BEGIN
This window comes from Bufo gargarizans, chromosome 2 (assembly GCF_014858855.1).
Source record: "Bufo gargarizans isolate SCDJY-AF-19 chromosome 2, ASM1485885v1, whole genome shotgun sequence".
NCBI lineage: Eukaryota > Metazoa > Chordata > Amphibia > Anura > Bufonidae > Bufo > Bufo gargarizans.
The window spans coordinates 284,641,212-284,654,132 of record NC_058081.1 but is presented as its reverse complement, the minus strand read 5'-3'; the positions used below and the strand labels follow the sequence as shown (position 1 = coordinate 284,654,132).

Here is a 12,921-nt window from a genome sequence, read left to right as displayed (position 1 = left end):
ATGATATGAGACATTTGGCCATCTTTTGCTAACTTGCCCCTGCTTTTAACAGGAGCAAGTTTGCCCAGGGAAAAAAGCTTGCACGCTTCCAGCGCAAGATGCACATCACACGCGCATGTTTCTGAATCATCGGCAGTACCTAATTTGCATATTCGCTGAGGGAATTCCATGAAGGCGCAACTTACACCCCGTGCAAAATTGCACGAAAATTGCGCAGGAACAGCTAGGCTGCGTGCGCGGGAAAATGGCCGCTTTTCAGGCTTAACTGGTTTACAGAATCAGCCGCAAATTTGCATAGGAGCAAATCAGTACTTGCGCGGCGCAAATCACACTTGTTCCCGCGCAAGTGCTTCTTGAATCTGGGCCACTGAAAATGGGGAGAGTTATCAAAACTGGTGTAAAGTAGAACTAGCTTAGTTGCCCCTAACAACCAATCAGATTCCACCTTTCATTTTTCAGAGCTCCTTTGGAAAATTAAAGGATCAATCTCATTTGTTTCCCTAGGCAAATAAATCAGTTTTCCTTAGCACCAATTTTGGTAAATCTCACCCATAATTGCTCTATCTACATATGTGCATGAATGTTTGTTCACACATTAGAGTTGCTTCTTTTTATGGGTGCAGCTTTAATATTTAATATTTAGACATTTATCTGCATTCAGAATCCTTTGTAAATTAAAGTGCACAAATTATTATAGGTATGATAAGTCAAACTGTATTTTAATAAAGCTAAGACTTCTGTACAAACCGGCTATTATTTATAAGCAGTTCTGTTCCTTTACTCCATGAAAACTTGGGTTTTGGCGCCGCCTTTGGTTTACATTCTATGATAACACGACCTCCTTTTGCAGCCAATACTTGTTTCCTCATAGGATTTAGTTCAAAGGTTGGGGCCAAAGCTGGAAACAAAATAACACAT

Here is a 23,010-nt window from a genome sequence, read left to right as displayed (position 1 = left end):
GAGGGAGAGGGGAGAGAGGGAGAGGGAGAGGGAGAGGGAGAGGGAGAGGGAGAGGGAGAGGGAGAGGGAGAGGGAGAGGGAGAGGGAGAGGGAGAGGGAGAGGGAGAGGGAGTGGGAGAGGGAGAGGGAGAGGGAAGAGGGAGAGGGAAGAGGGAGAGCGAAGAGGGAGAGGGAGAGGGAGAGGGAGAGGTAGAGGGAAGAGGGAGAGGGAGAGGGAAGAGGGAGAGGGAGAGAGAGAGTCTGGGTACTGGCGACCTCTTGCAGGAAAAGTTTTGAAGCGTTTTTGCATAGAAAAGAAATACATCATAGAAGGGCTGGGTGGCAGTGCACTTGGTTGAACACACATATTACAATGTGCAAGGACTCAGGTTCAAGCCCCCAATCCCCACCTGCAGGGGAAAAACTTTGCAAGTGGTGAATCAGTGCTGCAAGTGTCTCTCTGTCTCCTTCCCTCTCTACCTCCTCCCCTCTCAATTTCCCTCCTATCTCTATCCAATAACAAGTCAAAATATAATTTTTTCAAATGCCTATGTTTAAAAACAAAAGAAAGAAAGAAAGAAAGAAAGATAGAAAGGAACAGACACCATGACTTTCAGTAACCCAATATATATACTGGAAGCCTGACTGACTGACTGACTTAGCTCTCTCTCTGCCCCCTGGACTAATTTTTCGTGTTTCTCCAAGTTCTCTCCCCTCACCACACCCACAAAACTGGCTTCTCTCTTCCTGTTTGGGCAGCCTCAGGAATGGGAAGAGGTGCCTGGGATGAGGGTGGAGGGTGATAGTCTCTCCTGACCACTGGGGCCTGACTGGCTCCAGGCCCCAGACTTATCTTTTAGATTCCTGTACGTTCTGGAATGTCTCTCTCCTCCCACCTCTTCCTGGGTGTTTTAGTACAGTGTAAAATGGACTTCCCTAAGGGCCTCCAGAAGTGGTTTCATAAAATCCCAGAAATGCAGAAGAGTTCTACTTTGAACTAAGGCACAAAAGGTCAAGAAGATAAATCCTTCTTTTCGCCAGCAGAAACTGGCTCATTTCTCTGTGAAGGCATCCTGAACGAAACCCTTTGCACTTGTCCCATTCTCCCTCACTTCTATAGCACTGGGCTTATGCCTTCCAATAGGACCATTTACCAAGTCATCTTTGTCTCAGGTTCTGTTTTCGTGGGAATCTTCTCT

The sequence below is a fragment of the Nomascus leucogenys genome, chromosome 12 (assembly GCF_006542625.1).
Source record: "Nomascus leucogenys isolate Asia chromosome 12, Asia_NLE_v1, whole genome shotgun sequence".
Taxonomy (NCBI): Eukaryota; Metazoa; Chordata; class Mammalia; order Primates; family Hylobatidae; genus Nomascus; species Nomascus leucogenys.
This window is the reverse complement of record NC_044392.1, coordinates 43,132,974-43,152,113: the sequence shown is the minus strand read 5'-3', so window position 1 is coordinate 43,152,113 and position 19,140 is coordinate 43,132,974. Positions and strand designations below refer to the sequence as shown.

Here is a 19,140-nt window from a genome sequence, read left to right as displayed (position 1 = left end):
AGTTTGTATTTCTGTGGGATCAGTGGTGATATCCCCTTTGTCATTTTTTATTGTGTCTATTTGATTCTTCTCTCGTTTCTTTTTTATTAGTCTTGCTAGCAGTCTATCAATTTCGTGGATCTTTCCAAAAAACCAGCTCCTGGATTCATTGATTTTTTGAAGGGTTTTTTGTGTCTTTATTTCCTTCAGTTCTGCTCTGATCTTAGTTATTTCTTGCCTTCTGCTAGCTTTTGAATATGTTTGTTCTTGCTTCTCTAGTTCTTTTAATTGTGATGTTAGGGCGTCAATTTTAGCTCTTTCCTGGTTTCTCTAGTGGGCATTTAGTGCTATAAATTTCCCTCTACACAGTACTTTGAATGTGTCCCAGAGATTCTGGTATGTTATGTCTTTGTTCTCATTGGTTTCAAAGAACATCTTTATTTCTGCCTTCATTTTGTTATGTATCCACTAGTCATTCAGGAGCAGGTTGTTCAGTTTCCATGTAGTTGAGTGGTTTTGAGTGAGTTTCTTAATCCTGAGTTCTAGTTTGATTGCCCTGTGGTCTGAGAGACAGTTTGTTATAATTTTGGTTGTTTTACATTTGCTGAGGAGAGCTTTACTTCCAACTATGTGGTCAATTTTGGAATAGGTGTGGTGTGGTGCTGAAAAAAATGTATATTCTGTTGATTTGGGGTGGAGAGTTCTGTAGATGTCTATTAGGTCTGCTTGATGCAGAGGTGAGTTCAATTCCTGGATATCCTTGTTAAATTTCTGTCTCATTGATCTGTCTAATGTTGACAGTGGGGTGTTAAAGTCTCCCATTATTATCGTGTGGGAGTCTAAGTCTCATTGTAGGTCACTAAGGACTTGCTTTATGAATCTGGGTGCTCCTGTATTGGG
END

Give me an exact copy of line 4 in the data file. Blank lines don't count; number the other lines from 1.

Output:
The window spans coordinates 284,641,212-284,654,132 of record NC_058081.1 but is presented as its reverse complement, the minus strand read 5'-3'; the positions used below and the strand labels follow the sequence as shown (position 1 = coordinate 284,654,132).